These great home remedies will instantly relieve your sore throat

Photo credit: OlgaLepeshkina - Getty Images
Photo credit: OlgaLepeshkina – Getty Images

Of prevention

Sore throat symptoms may be rough. His saliva descends like sandpaper, each cough makes him grimace, and all he can think about is that the knot disappears in the back of the throat.

But to relieve the pain, you must first understand what is causing the sore throat: dry air, smoking, acid reflux, viral infections such as the flu or the common cold, and bacterial infections such as strep can cause a sore throat.

In general, a viral infection usually comes with other symptoms, such as muscle aches and fatigue, along with a sore throat, says Dr. Chester Griffiths, an otolaryngologist at the Providence Saint John Health Center in Santa Monica, California. With a bacterial infection, On the other hand, the pain is usually more focused on the throat and the pain tends to be quite intense, says Dr. Griffiths. You may also have severe pain when you swallow, along with a high fever.

Exposure to smoke, inhalation of dry air and acid reflux tend to feel "very different" from an infection, says Jason Abramowitz, MD, ear, nose and throat specialist at ENT and Allergy Associates. "Usually, patients don't feel so sick in general (and) the pain isn't that bad, either," he says.

The good news: drinking warm tea and sucking cough drops or zinc pills can usually soothe the throat irritation and inflammation that is causing your agony, says Brett Comer, MD, head and neck surgeon at the School of Medicine. the University of Kentucky.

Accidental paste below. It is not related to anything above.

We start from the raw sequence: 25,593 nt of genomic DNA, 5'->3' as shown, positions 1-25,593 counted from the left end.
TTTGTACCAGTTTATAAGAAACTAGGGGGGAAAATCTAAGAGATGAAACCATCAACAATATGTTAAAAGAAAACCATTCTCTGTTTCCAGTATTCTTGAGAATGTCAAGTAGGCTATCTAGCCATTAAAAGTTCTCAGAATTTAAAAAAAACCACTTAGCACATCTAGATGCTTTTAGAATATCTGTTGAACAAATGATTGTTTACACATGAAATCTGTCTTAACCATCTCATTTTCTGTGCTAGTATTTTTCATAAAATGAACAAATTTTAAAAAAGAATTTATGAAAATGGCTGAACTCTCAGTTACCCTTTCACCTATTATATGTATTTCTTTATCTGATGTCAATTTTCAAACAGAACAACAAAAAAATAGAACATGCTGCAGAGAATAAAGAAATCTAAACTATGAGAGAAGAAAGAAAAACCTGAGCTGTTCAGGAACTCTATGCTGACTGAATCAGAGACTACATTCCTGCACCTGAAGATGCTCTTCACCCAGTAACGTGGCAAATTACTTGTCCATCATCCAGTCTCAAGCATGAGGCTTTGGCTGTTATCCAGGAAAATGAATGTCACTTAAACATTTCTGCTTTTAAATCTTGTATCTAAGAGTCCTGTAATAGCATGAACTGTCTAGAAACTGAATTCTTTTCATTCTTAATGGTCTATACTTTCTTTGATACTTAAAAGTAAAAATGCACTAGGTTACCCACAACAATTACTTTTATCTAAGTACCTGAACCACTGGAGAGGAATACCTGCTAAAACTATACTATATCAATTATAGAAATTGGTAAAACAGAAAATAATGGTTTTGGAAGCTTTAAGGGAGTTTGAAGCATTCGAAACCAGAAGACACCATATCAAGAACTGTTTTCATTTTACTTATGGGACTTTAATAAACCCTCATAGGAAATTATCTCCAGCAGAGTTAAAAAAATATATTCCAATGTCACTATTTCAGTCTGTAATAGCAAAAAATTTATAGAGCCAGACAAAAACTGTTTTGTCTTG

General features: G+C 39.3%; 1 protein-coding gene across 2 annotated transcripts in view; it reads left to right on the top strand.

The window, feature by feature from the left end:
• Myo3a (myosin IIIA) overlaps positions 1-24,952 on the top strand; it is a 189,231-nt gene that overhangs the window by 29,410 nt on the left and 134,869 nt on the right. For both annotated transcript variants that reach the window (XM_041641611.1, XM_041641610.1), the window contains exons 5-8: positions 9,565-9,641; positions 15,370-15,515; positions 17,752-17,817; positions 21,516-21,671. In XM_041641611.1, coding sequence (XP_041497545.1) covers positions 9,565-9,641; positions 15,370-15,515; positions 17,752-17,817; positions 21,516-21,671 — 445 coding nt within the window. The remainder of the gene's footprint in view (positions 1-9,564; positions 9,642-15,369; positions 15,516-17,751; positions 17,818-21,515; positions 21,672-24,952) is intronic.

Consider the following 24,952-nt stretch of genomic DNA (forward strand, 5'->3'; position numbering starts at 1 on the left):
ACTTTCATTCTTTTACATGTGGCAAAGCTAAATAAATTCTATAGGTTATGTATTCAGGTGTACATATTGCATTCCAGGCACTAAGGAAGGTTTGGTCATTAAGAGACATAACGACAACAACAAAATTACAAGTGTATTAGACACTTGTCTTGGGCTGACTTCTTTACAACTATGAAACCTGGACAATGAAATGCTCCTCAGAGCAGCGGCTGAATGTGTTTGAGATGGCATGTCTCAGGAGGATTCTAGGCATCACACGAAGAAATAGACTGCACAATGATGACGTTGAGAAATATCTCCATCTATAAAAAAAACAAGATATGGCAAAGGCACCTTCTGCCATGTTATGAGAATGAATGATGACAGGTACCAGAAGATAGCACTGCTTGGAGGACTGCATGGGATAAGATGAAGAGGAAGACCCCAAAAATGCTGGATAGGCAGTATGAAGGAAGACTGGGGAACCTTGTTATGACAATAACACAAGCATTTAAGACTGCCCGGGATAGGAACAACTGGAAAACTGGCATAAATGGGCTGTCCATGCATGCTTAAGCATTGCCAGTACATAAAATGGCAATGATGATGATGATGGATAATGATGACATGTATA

Still, some of your favorite home remedies may be masking the pain, not really solving it. If you really want to get rid of a sore throat, look for these best over-the-counter cures the next time you feel sore.

1. Gargle with salt water, but avoid apple cider vinegar.

Saltwater is an excellent home remedy for a sore throat, as it can reduce swelling and soothe inflammation and irritation. It can also help attract infections or irritants to the throat surface, where your body is better able to treat them. Dissolve 1/4 to 1/2 teaspoon of salt in eight ounces of warm water and gargle every hour or two, advises Mia Finkelston, MD, a Maryland-based family doctor who also treats patients through LiveHealth Online.

While you may have heard that gargling with apple cider vinegar has a similar effect, you should probably avoid this tactic for now, says Dr. Comer. "There is little doubt that apple cider vinegar has antibacterial and possibly antifungal properties in laboratory studies, but it is unknown whether or not this translates into help for viral or bacterial sore throat," he explains. "In addition, prolonged use of vinegar with tooth enamel presents significant problems: vinegar is acidic and repeated use can damage tooth enamel."

2. Drink extraneous fluids.

Those first swallows may not be pleasant. But just like icing on a sprained ankle can relieve pain and prevent swelling, drinking ice cream can numb your throat and soothe some of the inflammation that causes pain, says Dr. Finkelston.

3. Suck on an ice lolly.

If you get tired of drinking ice water, a paddle can be as effective in fighting inflammation in your throat. Just be sure to avoid citrus flavors that can trigger acid reflux and, in turn, make your symptoms worse.

4. Fight dry air with a humidifier.